Satellites and spacecraft are running on empty due to a worldwide shortage of traditional propulsion fuels. In response, two West Virginia University researchers are seeking alternative ways of powering the thrusters that keep satellites in orbit and could potentially drive deep space vessels.
Earl Scime, Oleg D. Jefimenko professor of physics and astronomy, and Thomas Steinberger, research assistant professor, both at the WVU Eberly College of Arts and Sciences, have been awarded a $748,000 grant from NASA’s Established Program to Stimulate Competitive Research to explore propulsion systems that do not rely on traditional fuel sources.
EPSCoR encourages states like West Virginia to seek federal funding to develop infrastructure that makes them competitive for future funding. Scime said he and Steinberger are seizing this opportunity to lay groundwork for conducting plasma thruster experiments. Plasma thrusters are used to keep satellites in orbit in their correct path, make orbital changes and correct a spacecraft’s attitude.
Years ago, spacecraft thrusters were powered by hydrazine, a toxic and flammable propellant source. Now, most are powered by a plasma thruster that uses xenon, an inert gas extracted from Earth’s atmosphere.
“It’s a costly process,” Scime said. “It’s usually done as a byproduct of steel manufacturing, and one of the largest distillation plants in the world for producing xenon is in Mariupol, Ukraine, which has been destroyed. A large fraction of the world’s xenon supply has dried up and it’s in very short supply.”
An alternative to xenon is krypton, though it, too, is hard to come by, as it was also produced in Ukraine. In addition, a large fraction was bought on the open market by SpaceX for its Starlink satellites. As krypton has become scarce, Starlink has switched to argon.
“Dependence on rare noble gases for spacecraft propulsion has become a real problem,” Scime said.
To that end, he and Steinberger have been studying iodine — which comes in solid form — as an alternative fuel.
“It has some huge advantages,” Steinberger said. “You can pack it into a small volume in a spacecraft. You don't need high pressure tanks or gas handling. A few years ago, we took an interest in iodine, got some apparatus to make iodine plasmas from the U.S. Air Force and we developed a diagnostic to measure the flow of iodine ions. Now we’re looking to the next step.”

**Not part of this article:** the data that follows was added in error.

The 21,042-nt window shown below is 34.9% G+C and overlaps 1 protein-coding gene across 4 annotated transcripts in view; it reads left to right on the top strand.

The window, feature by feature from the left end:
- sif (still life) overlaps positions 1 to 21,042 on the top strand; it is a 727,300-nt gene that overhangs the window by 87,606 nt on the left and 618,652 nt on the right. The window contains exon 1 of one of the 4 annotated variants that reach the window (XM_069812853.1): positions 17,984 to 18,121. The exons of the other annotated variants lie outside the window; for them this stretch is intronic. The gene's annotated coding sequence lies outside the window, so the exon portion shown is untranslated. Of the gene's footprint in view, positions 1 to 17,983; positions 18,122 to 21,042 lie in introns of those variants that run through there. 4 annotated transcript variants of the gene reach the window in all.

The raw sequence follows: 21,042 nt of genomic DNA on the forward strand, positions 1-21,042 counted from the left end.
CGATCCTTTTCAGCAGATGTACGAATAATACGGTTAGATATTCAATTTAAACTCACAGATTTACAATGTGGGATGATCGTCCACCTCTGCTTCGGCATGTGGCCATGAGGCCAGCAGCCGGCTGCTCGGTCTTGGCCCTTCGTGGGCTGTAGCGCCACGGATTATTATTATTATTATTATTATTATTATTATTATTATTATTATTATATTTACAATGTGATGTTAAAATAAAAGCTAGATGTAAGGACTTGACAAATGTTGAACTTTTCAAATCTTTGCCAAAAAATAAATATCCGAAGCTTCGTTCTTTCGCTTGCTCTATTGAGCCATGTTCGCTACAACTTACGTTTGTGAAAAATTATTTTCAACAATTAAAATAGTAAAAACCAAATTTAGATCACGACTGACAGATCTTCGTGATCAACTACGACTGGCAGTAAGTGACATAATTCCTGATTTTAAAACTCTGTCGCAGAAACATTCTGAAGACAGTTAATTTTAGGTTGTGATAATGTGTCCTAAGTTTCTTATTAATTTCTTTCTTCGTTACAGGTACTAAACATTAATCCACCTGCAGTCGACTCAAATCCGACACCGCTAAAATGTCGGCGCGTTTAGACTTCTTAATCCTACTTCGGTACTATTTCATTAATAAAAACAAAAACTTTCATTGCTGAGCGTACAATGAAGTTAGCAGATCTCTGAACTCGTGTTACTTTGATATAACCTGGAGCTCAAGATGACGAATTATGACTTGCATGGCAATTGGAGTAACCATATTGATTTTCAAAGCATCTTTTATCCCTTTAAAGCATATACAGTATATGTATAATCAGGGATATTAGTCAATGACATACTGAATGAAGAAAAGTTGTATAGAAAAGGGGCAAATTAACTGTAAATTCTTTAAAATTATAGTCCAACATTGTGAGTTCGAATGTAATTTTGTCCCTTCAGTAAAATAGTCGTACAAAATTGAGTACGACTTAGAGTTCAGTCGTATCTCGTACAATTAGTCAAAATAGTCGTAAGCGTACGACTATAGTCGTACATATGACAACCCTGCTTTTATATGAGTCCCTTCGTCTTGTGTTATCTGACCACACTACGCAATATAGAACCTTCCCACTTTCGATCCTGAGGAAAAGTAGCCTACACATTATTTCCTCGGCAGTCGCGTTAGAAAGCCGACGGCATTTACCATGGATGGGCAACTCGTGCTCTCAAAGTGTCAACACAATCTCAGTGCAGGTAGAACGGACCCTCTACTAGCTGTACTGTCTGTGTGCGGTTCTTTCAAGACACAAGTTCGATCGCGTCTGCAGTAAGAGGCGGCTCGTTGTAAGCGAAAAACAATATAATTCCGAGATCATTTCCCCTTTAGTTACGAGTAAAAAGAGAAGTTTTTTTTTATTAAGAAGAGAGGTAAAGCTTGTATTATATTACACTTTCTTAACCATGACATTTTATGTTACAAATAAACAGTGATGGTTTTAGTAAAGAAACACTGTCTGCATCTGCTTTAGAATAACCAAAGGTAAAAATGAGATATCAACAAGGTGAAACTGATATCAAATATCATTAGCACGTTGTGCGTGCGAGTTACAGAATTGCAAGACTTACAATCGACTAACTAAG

Scime’s team has pioneered laser spectroscopy on iodine plasmas and developed the world’s first way to measure the speed of ionized iodine out of a thruster.
“We proposed to NASA to test iodine-based thrusters here using our laser techniques, so that people can have a better way of characterizing iodine thrusters,” he said.
Because iodine is messy and can cause respiratory problems in large test chambers, Scime and Steinberger are going to build a smaller, simpler chamber to develop and perfect ion thruster diagnostic technology that could then be ported to larger facilities.
While the team is in the early phases of the three-year project, they envision playing a role in developing ways to measure if a thruster is performing well.
“We’re building iodine-based thrusters,” Scime said. “So, in 20 years, we’d expect to see a lot of iodine propulsion systems on satellites, and maybe even on long duration missions to Mars. Hopefully we’ll see these kinds of thrusters in widespread use. And we would be part of the process of making them work well.”
No other group is conducting laser spectroscopy on ionized iodine, though many are pursuing research based on Scime and Steinberger’s work.
“We’ve demonstrated that it works,” Scime said. “The signals are really good. We expect a lot of other groups to be doing iodine laser spectroscopy soon.”
Scime and Steinberger said they hope WVU will become known as a place to do advanced diagnostics on both iodine-based and other kinds of thrusters.
“That’s where we see our niche being,” Scime said. “We’d be the go-to for people who say, ‘I want to run a thruster on this mix of gases. Can you give me a laser scheme that would allow me to measure the velocity of the particles coming out?’ And that’s what we’re going to do.
Melanie Page is the director of the NASA West Virginia Space Grant Consortium/NASA EPSCoR and associate vice president for creative and scholarly activity at the WVU Research Office.
“Recent data from 2021 shows that combined, the 28 EPSCoR states did not benefit as much from NASA funding and economic impact as did the one state of California,” Page said. “This is why the EPSCoR program is so vital — it begins to level the playing field with research infrastructure development so that the brilliant scientists from West Virginia can compete fairly for federal research funds.”
Scime anticipates having a lot of fun working on this project. “And, we’re well-positioned to do it,” he added. “NASA is pretty excited about us pushing this forward because they’re going to need the techniques.”
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